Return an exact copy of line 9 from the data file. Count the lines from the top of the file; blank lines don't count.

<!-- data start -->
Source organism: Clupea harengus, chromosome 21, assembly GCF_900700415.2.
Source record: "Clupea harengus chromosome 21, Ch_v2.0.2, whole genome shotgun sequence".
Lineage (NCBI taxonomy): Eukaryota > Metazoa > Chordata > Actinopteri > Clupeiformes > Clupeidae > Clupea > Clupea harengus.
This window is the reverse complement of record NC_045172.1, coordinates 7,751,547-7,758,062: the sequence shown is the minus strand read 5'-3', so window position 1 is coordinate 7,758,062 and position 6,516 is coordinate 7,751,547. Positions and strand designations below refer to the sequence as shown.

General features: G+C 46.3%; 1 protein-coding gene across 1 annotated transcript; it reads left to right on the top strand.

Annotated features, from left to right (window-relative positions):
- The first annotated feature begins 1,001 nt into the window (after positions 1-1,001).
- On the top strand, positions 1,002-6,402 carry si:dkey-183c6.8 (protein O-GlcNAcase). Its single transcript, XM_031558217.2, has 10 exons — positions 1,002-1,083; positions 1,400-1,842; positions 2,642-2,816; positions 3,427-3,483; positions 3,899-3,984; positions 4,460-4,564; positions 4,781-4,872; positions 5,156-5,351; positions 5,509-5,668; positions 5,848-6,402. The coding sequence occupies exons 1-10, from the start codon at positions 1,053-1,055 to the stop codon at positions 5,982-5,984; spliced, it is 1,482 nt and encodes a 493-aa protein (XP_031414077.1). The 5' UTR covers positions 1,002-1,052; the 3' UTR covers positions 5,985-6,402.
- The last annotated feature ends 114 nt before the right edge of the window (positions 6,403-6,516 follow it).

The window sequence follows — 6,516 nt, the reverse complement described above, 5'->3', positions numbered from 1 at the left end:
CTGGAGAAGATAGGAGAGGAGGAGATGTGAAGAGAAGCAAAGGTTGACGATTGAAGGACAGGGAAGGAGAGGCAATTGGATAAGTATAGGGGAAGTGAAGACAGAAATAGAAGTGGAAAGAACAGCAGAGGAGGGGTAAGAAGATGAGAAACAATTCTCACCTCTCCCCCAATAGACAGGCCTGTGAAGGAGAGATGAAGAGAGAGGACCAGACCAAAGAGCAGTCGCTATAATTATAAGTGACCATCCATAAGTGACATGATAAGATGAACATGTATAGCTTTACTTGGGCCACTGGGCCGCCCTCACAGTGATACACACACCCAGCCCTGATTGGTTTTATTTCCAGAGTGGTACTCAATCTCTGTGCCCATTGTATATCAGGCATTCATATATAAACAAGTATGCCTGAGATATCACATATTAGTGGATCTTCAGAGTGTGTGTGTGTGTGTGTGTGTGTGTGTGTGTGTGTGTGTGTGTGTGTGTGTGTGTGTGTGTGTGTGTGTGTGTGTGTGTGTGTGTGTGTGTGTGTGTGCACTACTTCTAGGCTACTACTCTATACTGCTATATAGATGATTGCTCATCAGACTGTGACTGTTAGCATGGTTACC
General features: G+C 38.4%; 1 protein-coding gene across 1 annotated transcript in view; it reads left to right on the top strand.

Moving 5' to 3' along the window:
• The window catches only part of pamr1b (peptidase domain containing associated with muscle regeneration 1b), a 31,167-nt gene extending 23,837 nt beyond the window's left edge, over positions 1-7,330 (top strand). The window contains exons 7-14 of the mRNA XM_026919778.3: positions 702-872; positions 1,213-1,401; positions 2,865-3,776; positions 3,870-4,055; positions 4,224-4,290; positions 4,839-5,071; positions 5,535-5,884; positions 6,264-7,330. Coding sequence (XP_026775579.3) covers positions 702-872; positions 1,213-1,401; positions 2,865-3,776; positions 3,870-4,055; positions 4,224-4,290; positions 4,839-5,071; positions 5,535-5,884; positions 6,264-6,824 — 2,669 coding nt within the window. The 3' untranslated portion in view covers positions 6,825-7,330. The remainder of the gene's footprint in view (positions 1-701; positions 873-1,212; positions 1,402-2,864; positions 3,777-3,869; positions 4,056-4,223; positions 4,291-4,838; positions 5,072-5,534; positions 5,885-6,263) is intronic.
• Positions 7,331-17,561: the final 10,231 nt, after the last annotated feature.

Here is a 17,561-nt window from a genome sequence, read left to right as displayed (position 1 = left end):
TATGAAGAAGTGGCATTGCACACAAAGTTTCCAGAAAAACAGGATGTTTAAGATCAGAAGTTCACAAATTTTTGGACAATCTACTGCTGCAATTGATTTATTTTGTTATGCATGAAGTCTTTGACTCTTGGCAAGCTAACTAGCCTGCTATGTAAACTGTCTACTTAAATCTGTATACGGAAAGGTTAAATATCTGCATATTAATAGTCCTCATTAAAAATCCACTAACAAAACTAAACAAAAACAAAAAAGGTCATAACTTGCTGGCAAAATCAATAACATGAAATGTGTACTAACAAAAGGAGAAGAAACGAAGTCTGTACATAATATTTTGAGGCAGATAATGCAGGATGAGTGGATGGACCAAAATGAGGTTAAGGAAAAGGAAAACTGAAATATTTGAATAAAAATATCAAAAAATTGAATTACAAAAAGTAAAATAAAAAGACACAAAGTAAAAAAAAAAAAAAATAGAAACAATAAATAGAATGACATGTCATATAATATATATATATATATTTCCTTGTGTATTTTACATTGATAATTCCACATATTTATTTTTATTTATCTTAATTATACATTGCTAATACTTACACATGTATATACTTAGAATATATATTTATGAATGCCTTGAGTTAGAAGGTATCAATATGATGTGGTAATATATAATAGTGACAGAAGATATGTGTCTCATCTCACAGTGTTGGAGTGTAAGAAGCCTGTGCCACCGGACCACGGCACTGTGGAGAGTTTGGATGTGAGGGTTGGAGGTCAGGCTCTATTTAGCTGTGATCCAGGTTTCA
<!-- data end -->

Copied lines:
- The last annotated feature ends 114 nt before the right edge of the window (positions 6,403-6,516 follow it).